They recognize that facilitation is a useful organizational strategy. As a neutral process, where participants are enabled to look at their values and preconceptions, skilled facilitation helps to identify the roots of conflict. At the very least, it can slowly rebuild trust between individuals and groups. Understanding and forgiveness may follow.

The second strategy— maybe part of the facilitation— is to discuss the issue at the heart of the conflict—the integration of “front-line pastoring” and ongoing pastoral care throughout the church. Questions like, what different kinds of care do different types of twenty-first-century people need?—and, perhaps most of all, how can we as a church create organizations where there is a balance between proclamation and pastoral care? How can we nurture each other and contemporary people with what is truly needed for spiritual growth rather than what we think people ought to need?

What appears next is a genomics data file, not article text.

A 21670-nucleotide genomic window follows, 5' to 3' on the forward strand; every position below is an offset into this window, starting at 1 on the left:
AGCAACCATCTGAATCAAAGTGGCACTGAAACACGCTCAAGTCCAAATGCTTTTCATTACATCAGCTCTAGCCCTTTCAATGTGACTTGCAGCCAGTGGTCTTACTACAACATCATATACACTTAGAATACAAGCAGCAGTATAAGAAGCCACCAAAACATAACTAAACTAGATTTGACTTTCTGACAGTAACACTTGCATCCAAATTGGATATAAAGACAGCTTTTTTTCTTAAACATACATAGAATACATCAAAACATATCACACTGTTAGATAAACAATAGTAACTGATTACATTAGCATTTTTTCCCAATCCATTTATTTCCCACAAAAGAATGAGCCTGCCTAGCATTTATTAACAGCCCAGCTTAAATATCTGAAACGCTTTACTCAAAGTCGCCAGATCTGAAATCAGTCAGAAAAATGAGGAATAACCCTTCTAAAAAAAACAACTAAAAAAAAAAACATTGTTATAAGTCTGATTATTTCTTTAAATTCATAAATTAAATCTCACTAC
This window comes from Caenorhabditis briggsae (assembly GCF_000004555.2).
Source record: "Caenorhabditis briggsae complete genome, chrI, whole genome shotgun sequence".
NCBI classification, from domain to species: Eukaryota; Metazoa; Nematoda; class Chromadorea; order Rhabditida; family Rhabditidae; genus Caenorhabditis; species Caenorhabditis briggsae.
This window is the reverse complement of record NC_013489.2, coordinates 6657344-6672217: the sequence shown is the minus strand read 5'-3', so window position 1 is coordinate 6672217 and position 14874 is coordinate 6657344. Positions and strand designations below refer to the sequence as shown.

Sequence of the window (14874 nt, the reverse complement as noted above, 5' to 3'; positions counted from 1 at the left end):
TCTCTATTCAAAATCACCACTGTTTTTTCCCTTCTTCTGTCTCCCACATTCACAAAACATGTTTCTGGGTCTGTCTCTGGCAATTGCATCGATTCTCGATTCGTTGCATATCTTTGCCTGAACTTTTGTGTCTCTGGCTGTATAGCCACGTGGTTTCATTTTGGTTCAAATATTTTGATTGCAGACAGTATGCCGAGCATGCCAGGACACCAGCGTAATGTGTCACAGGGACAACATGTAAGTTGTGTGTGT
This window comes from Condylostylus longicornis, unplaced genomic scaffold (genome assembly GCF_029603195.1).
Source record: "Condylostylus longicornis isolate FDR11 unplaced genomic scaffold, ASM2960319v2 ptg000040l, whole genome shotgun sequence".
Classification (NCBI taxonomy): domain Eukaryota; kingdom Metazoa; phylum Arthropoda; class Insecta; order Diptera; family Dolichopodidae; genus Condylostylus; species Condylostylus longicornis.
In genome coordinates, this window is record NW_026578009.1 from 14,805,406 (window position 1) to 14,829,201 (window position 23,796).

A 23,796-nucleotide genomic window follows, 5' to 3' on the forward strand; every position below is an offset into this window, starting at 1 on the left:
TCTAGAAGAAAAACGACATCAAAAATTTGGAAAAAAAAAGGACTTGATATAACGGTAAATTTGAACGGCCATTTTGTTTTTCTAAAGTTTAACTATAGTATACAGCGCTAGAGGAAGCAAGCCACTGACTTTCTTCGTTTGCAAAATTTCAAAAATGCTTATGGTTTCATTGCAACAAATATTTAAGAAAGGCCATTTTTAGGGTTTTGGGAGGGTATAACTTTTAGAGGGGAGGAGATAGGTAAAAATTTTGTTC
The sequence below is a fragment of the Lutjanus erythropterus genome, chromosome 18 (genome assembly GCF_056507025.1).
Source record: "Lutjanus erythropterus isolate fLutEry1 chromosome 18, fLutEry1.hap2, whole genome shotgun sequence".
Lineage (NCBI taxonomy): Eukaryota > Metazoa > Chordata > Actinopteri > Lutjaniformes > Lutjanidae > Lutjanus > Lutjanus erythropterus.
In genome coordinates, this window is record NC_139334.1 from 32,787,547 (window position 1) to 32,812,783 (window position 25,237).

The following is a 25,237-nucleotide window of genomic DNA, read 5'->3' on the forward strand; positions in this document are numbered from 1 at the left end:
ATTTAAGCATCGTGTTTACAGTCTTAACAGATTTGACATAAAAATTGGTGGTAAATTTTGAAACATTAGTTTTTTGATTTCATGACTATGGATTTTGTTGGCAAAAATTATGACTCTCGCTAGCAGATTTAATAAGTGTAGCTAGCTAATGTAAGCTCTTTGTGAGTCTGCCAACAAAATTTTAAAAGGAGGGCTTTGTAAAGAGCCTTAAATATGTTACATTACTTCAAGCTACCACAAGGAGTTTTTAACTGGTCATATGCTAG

From my observation, the biggest irony in this conflict over pastoral training is that many TED workers and Newbold theologians lack pastoral care themselves. Individually, many of them recognize that. I know them all as committed and passionate and hard-working. They are also stressed and stretched with scant opportunity to receive as well as give.

So, who pastors the theologians and the Newbold staff in general? The budget for college chaplaincy has been repeatedly pared. Formal pastoral care on campus has been in shorter and shorter supply throughout our time at the college.